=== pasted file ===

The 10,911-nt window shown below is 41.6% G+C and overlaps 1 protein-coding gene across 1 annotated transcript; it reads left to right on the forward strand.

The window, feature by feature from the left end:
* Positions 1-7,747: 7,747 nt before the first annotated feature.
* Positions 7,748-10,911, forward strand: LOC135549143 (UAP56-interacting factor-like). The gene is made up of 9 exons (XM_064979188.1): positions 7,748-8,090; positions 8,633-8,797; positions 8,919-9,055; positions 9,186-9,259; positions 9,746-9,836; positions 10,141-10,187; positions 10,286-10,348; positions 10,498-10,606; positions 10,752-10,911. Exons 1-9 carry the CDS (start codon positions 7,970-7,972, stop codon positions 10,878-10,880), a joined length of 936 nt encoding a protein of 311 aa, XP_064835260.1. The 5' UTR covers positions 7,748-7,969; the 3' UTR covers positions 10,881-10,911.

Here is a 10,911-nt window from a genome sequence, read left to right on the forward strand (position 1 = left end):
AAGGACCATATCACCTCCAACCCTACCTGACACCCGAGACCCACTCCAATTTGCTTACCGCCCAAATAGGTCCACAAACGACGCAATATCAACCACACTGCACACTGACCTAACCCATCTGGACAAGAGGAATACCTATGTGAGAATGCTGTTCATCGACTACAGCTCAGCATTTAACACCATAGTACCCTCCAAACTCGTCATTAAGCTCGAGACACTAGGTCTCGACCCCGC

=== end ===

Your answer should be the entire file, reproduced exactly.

The 10,911-nt window shown below is 41.6% G+C and overlaps 1 protein-coding gene across 1 annotated transcript; it reads left to right on the forward strand.

The window, feature by feature from the left end:
* Positions 1-7,747: 7,747 nt before the first annotated feature.
* Positions 7,748-10,911, forward strand: LOC135549143 (UAP56-interacting factor-like). The gene is made up of 9 exons (XM_064979188.1): positions 7,748-8,090; positions 8,633-8,797; positions 8,919-9,055; positions 9,186-9,259; positions 9,746-9,836; positions 10,141-10,187; positions 10,286-10,348; positions 10,498-10,606; positions 10,752-10,911. Exons 1-9 carry the CDS (start codon positions 7,970-7,972, stop codon positions 10,878-10,880), a joined length of 936 nt encoding a protein of 311 aa, XP_064835260.1. The 5' UTR covers positions 7,748-7,969; the 3' UTR covers positions 10,881-10,911.

Here is a 10,911-nt window from a genome sequence, read left to right on the forward strand (position 1 = left end):
AAGGACCATATCACCTCCAACCCTACCTGACACCCGAGACCCACTCCAATTTGCTTACCGCCCAAATAGGTCCACAAACGACGCAATATCAACCACACTGCACACTGACCTAACCCATCTGGACAAGAGGAATACCTATGTGAGAATGCTGTTCATCGACTACAGCTCAGCATTTAACACCATAGTACCCTCCAAACTCGTCATTAAGCTCGAGACACTAGGTCTCGACCCCGC